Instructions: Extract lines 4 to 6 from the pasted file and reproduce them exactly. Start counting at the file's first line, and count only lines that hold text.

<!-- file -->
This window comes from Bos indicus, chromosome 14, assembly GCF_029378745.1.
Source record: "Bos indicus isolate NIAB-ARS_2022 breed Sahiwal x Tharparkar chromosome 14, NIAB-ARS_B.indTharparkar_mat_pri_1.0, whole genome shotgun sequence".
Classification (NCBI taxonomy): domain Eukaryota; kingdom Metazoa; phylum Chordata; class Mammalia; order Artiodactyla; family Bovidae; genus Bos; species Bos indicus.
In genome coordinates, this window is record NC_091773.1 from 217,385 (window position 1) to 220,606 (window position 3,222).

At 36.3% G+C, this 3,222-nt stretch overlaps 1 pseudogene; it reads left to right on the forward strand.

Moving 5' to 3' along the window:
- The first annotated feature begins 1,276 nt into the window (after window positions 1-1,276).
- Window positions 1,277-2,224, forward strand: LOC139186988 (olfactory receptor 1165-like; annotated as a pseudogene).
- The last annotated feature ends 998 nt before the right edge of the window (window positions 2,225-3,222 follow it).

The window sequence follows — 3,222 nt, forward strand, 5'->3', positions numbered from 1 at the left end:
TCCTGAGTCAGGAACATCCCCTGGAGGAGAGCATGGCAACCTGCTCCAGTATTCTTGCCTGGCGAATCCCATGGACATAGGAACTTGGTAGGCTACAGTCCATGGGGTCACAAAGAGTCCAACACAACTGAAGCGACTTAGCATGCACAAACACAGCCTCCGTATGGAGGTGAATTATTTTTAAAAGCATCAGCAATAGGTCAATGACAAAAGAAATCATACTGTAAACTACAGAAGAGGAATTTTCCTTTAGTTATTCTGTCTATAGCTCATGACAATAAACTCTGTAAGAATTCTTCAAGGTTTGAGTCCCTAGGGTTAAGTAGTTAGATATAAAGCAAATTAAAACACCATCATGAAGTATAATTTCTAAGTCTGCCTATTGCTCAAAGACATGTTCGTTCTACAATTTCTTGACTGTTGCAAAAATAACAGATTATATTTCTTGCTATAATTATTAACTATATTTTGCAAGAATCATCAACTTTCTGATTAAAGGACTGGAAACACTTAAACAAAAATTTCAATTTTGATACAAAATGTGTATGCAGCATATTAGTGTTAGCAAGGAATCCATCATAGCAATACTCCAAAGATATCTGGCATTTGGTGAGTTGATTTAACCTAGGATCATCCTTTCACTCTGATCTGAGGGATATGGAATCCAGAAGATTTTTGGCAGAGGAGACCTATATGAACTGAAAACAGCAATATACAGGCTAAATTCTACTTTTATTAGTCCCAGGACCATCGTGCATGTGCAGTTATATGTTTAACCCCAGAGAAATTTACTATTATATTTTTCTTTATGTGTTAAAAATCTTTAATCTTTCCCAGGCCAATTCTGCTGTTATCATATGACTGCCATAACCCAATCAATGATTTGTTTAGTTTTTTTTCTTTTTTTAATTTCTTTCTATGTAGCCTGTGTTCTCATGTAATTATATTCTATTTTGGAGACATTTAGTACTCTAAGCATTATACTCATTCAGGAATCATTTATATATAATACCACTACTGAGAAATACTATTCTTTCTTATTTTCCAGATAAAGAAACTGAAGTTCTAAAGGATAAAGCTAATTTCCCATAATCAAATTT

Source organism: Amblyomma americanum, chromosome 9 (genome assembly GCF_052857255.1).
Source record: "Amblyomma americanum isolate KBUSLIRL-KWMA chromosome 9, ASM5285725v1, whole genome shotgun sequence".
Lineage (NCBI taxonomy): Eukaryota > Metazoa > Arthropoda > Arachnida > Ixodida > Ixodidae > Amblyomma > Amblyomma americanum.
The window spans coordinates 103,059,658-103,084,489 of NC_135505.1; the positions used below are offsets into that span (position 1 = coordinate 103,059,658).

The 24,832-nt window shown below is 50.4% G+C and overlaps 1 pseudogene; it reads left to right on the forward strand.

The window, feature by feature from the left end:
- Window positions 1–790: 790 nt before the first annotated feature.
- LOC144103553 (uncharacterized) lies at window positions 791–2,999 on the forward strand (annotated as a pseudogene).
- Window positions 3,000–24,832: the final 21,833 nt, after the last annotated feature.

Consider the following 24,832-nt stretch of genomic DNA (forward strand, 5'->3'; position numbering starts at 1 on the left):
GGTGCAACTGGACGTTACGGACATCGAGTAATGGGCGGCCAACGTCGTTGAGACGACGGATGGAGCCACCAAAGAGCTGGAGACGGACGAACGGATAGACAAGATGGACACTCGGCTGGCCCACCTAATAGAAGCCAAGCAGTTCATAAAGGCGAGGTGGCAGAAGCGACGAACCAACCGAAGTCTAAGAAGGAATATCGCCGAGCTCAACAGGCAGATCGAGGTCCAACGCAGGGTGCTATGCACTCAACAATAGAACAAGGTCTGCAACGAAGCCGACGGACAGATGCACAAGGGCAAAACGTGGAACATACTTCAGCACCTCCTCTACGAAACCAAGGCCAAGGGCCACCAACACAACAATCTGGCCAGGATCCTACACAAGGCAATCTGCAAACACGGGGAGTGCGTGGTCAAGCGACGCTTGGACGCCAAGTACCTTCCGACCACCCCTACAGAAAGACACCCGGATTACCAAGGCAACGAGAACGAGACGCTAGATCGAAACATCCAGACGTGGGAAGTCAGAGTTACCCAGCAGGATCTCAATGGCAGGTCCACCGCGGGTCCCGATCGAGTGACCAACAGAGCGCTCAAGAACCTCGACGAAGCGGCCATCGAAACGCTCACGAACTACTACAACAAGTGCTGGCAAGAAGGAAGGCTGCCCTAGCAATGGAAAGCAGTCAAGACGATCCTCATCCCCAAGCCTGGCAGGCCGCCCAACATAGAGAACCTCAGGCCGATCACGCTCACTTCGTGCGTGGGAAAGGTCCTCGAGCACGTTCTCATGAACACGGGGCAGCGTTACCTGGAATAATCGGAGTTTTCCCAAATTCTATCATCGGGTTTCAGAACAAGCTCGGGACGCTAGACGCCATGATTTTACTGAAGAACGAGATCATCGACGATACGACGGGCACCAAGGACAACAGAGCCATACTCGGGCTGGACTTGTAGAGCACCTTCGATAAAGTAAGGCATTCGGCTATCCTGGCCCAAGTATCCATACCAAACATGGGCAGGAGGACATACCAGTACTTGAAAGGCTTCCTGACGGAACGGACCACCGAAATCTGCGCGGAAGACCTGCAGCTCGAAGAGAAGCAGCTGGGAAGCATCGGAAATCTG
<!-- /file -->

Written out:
In genome coordinates, this window is record NC_091773.1 from 217,385 (window position 1) to 220,606 (window position 3,222).

At 36.3% G+C, this 3,222-nt stretch overlaps 1 pseudogene; it reads left to right on the forward strand.

Moving 5' to 3' along the window: